While many rappers choose to personify themselves as hardened criminals, we never hear their producers undertake the same tone. The 2009 documentary, Copyright Criminals, closely examines the art of sampling in an attempt to determine if certain beatmakers are legitimate musicians/engineers or mere outlaws. The documentary, which is poised for national exposure via PBS, picks up in the 1980s when artists such as De La Soul and Public Enemy brought the art form to the forefront with overt samples from The Turtles (“Transmitting Live From Mars“) and James Brown (“Fight The Power“). Other iconic samplers such as Pete Rock and El-P speak throughout the hour-long documentary. In addition George Clinton, Biz Markie, Bobbito Garcia, Aesop Rock, DJ Q-Bert and Saul Williams appear in Copyright Criminals.
In the trailer featured below, Ability (the late Eyedea’s producer/deejay) compares sampling records to “hav[ing] all these artists and they’re in my band.” Focusing on legality issues, the documentary profiles several legal experts as well as Clyde Stubblefield, James Brown’s studio drummer. In the documentary Stubblefield remarks, “I didn’t know anything about sampling until people came up and said some other artist is using your drum pattern…So many groups have sampled my stuff…They say I’m the world’s number one sampled drummer; I haven’t got a penny for it yet though.” What’s even more intriguing about Stubblefield’s case is that James Brown (or the rightful owners of his publishing) stand to profit from Stubblefield’s drum samples because they paid him to play. The instrumentalist will likely never receive compensation for their samples once they are cleared for use.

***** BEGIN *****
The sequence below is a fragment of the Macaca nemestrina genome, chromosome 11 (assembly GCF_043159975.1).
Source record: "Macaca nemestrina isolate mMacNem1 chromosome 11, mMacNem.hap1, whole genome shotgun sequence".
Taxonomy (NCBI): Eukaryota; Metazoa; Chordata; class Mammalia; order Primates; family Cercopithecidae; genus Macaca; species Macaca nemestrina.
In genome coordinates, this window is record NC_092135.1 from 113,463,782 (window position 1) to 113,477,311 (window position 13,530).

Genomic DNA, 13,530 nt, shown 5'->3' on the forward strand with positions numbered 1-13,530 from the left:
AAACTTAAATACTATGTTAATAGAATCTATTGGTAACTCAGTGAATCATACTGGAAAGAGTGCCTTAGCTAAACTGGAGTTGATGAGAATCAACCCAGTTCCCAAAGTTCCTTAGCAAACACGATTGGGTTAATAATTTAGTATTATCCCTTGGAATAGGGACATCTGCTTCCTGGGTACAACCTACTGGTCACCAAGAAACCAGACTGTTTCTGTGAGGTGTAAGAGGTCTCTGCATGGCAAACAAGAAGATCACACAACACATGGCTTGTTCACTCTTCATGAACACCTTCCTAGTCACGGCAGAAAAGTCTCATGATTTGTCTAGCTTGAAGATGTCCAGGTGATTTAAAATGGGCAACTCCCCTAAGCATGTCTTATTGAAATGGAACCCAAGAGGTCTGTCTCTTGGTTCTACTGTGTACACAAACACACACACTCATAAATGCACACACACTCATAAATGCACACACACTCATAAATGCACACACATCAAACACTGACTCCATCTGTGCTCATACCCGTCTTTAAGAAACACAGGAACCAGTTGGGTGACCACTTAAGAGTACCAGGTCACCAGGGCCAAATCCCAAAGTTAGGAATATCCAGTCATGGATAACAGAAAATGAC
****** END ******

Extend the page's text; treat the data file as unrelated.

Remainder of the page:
Throughout the years, everyone from Yeezy to Weezy has been accused of copyright infringement for the use of samples on their albums. George Clinton asserts that in order to make music you must pay for each instrument, so why not pay for samples? You can get a closer look at this controversial subject when PBS airs Copyright Criminals as part of their Independent Lens series on November 29th. Check your local listings for show times. If you cannot wait, the documentary is also available for purchase on Amazon and iTunes, or you can take part in your own copyright violations and find the film for download…